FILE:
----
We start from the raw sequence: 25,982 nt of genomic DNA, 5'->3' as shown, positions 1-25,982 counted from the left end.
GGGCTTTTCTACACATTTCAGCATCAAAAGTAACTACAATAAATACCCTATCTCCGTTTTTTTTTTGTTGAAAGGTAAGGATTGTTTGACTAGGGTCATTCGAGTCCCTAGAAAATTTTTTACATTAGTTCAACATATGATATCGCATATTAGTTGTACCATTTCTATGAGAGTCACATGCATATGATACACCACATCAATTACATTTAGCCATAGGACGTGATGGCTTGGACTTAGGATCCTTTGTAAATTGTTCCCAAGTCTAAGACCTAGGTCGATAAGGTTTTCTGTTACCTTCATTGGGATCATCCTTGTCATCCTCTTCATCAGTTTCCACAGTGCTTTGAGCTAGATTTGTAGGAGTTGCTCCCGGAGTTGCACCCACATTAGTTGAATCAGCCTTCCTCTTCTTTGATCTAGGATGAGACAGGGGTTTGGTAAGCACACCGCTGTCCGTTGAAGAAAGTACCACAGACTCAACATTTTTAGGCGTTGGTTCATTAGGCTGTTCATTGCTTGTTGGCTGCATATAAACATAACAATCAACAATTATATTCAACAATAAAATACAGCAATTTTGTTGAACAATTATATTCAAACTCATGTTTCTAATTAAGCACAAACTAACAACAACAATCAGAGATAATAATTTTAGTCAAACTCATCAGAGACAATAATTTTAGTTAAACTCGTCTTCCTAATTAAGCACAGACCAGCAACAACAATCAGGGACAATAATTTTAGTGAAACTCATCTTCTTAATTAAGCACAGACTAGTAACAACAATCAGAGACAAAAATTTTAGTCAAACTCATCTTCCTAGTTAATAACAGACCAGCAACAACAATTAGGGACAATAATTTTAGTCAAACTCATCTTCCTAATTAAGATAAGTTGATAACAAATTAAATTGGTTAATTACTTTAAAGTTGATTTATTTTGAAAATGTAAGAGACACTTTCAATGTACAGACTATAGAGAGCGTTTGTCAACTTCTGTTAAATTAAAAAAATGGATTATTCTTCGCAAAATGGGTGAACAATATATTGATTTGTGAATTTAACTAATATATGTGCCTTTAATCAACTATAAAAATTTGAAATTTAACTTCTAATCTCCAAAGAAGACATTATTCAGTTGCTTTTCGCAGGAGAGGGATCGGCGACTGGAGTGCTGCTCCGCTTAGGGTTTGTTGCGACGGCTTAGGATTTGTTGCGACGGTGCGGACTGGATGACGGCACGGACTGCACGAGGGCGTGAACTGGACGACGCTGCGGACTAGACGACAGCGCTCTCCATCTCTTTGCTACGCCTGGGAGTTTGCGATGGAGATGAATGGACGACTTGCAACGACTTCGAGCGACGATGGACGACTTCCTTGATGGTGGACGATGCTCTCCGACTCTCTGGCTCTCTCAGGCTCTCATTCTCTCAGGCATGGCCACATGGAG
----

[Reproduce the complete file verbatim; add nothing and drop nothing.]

We start from the raw sequence: 25,982 nt of genomic DNA, 5'->3' as shown, positions 1-25,982 counted from the left end.
GGGCTTTTCTACACATTTCAGCATCAAAAGTAACTACAATAAATACCCTATCTCCGTTTTTTTTTTGTTGAAAGGTAAGGATTGTTTGACTAGGGTCATTCGAGTCCCTAGAAAATTTTTTACATTAGTTCAACATATGATATCGCATATTAGTTGTACCATTTCTATGAGAGTCACATGCATATGATACACCACATCAATTACATTTAGCCATAGGACGTGATGGCTTGGACTTAGGATCCTTTGTAAATTGTTCCCAAGTCTAAGACCTAGGTCGATAAGGTTTTCTGTTACCTTCATTGGGATCATCCTTGTCATCCTCTTCATCAGTTTCCACAGTGCTTTGAGCTAGATTTGTAGGAGTTGCTCCCGGAGTTGCACCCACATTAGTTGAATCAGCCTTCCTCTTCTTTGATCTAGGATGAGACAGGGGTTTGGTAAGCACACCGCTGTCCGTTGAAGAAAGTACCACAGACTCAACATTTTTAGGCGTTGGTTCATTAGGCTGTTCATTGCTTGTTGGCTGCATATAAACATAACAATCAACAATTATATTCAACAATAAAATACAGCAATTTTGTTGAACAATTATATTCAAACTCATGTTTCTAATTAAGCACAAACTAACAACAACAATCAGAGATAATAATTTTAGTCAAACTCATCAGAGACAATAATTTTAGTTAAACTCGTCTTCCTAATTAAGCACAGACCAGCAACAACAATCAGGGACAATAATTTTAGTGAAACTCATCTTCTTAATTAAGCACAGACTAGTAACAACAATCAGAGACAAAAATTTTAGTCAAACTCATCTTCCTAGTTAATAACAGACCAGCAACAACAATTAGGGACAATAATTTTAGTCAAACTCATCTTCCTAATTAAGATAAGTTGATAACAAATTAAATTGGTTAATTACTTTAAAGTTGATTTATTTTGAAAATGTAAGAGACACTTTCAATGTACAGACTATAGAGAGCGTTTGTCAACTTCTGTTAAATTAAAAAAATGGATTATTCTTCGCAAAATGGGTGAACAATATATTGATTTGTGAATTTAACTAATATATGTGCCTTTAATCAACTATAAAAATTTGAAATTTAACTTCTAATCTCCAAAGAAGACATTATTCAGTTGCTTTTCGCAGGAGAGGGATCGGCGACTGGAGTGCTGCTCCGCTTAGGGTTTGTTGCGACGGCTTAGGATTTGTTGCGACGGTGCGGACTGGATGACGGCACGGACTGCACGAGGGCGTGAACTGGACGACGCTGCGGACTAGACGACAGCGCTCTCCATCTCTTTGCTACGCCTGGGAGTTTGCGATGGAGATGAATGGACGACTTGCAACGACTTCGAGCGACGATGGACGACTTCCTTGATGGTGGACGATGCTCTCCGACTCTCTGGCTCTCTCAGGCTCTCATTCTCTCAGGCATGGCCACATGGAG